Phase Stability and Mechanical Properties of Yttrium alloyed Ti-Al-N Thin Films

Helmut Riedl

Research output: ThesisDiploma Thesis


Protective coating systems for cutting and milling tools are an indispensable application to enhance properties of the bulk material and simultaneously extend the lifetime. These thin films have to combine excellent thermal and mechanical properties. Ti(1-x)Al(x)N is a well-established material system meeting such requirements. In order to fulfil the increasing demands during cutting and milling operations further advancements have to be achieved. Alloying Ti(1-x)Al(x)N with another element such as Yttrium (Y), to form a quaternary alloy Ti(1-x-y)Al(x)Y(y)N, is a promising approach to increase hardness, Young's modulus and oxidation resistance in high-temperature environments. Yttrium is a transition metal and typically has a high melting point (Tm=1526°C) and at least one 4d electron. The latter enables Y to form a stable cubic nitride, which is crucial for the formation of a supersaturated single phase cubic solid solution of Ti(1-x-y)Al(x)Y(y)N. The high affinity of Y towards oxygen (reactive-element effect) combined with these attributes makes Ti(1-x-y)Al(x)Y(y)N coatings extremely encouraging to attain the desired properties. In this study, all deposited Ti(1-x-y)Al(x)Y(y)N coatings were performed in a plasma-assisted reactive magnetron sputtering process. To achieve various Ti- and Y-contents four different targets with a constant Ti/Al ratio of 1:1 and Y contents of 0,2,4,8 at.% were used. Additionally, a specific number (0,4,8,12,16) of Ti-pellets were utilised at the targets to increase the variety of compositions. The intent to use such a large number of compositions was to clearly identify the borderline for the cubic/wurtzite transition and hence to show the influence of the obtained structure on the thermal stability. In a first step, all these coatings were deposited onto single crystalline Si substrates and analysed regarding their structural and mechanical properties. Here, we show that by decreasing Yttrium and increasing Titanium mole fractions the cubic phase is stabilised. The supersaturated solid solution of c-AlN, c-TiN and c-YN can be maintained up to an Y-content of ~5%, respecting different Al-contents below ~60% of the metal sublattice. In a next step, certain compositions were selected for vacuum annealing treatments. The hardness, Young's modulus, sheet resistivity, structural changes and oxidation behaviour were investigated as a function of temperature for those thin films. However, all coatings offer more or less an age-hardening effect and show a slight increase from ≈ 30GPa to ≈ 33GPa at 1100°C before a deterioration can be observed. Wurtzite structured AlN can be detected after annealing at Ta≈1200°C. The behaviour of the sheet resistivity also correlates with the thermally induced structural changes during annealing. The coating with the composition Ti(0.51)Al(0.47)Y(0.02)N even achieves a hardness of ≈ 32GPa up to 1200°C and furthermore H ≈ 28GPa at 1400°C. This coating also performs best in the oxidation tests with only ≈ 20% of the coating thickness (~3.5µm) being transformed into the typically Al2O3 and Ti-rich layered oxide scale. This study significantly supports and extends the scientific understanding about the influence of 4d transition metals, like Yttrium, on the properties of Ti(1-x-y)Al(x)Y(y)N coatings and also points out which compositions actually are highly attractive for applications.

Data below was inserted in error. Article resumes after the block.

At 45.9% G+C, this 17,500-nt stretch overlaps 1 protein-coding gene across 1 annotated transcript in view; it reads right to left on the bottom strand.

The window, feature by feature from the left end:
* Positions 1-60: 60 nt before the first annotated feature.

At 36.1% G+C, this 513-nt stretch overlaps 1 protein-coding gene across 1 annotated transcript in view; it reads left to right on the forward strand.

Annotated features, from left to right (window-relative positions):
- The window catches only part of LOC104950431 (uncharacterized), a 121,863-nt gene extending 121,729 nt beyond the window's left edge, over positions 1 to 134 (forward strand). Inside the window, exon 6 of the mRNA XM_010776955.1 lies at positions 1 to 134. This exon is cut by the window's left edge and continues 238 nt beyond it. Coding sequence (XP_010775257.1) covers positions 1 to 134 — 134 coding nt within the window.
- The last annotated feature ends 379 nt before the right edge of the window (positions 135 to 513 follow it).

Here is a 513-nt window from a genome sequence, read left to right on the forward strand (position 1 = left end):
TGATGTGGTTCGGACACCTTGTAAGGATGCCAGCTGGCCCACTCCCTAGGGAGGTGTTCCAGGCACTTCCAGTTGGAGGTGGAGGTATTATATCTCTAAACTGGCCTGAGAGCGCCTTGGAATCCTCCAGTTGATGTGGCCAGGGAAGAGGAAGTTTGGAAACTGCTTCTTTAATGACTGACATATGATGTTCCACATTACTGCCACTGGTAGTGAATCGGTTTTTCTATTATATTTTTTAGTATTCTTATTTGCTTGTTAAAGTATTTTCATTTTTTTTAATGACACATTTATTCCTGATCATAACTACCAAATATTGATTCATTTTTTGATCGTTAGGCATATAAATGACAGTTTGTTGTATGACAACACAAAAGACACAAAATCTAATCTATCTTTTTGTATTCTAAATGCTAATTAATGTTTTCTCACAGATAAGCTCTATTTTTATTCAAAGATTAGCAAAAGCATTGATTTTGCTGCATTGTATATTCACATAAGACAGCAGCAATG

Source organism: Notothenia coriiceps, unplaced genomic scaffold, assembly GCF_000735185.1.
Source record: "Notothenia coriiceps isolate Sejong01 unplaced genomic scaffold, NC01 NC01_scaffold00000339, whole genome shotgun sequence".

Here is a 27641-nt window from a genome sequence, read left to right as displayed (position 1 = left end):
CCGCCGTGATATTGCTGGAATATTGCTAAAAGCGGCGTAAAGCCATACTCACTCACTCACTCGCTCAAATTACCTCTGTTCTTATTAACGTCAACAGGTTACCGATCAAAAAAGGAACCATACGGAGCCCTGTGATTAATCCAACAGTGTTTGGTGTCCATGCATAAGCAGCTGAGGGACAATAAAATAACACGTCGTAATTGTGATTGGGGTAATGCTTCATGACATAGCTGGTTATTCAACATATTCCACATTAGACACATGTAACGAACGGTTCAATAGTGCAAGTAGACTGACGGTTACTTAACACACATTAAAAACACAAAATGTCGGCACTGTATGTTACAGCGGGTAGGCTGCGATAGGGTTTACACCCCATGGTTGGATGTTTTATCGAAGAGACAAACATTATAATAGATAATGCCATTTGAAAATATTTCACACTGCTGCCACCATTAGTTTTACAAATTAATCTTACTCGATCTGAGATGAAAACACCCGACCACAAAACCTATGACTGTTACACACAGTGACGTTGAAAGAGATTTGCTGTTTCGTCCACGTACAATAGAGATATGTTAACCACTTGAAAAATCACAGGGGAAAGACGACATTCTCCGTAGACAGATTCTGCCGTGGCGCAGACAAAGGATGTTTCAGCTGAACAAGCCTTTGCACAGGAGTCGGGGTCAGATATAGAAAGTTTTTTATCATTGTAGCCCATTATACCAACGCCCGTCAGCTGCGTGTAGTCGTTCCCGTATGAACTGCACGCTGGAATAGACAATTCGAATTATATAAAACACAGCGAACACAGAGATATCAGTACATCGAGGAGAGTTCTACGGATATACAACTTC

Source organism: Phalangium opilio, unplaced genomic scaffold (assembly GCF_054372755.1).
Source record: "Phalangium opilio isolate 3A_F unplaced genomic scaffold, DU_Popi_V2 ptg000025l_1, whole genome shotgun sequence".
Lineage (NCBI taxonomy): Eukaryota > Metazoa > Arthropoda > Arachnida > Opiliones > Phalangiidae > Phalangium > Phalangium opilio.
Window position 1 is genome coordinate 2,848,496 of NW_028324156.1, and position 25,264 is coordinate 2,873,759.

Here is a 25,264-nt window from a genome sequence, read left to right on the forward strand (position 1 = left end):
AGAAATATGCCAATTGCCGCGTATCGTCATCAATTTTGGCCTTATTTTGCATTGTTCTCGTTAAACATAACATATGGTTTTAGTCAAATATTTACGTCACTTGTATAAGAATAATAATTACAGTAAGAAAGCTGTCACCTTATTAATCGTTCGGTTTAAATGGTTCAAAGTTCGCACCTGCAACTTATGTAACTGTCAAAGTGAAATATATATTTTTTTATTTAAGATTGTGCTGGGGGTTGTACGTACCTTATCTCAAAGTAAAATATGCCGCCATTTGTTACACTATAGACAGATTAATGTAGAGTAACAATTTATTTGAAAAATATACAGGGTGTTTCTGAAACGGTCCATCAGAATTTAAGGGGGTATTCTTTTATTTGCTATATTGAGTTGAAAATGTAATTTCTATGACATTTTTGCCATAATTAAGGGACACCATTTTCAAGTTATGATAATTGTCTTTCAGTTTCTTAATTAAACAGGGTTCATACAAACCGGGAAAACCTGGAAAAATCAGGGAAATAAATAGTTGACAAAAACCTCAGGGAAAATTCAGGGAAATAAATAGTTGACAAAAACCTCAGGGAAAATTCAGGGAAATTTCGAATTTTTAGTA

Translated title of the contributionPhasenstabilität und mechanische Eigenschaften von Yttrium legierten Ti-Al-N Schichten
Original languageEnglish
  • Mayrhofer, Paul Heinz, Supervisor (internal)
Award date29 Jun 2012
Publication statusPublished - 2012

Bibliographical note

embargoed until 23-05-2017


  • Thermal stability
  • Oxidation resistance
  • Quaternary system Ti-Al-Y-N
  • Age-Hardening

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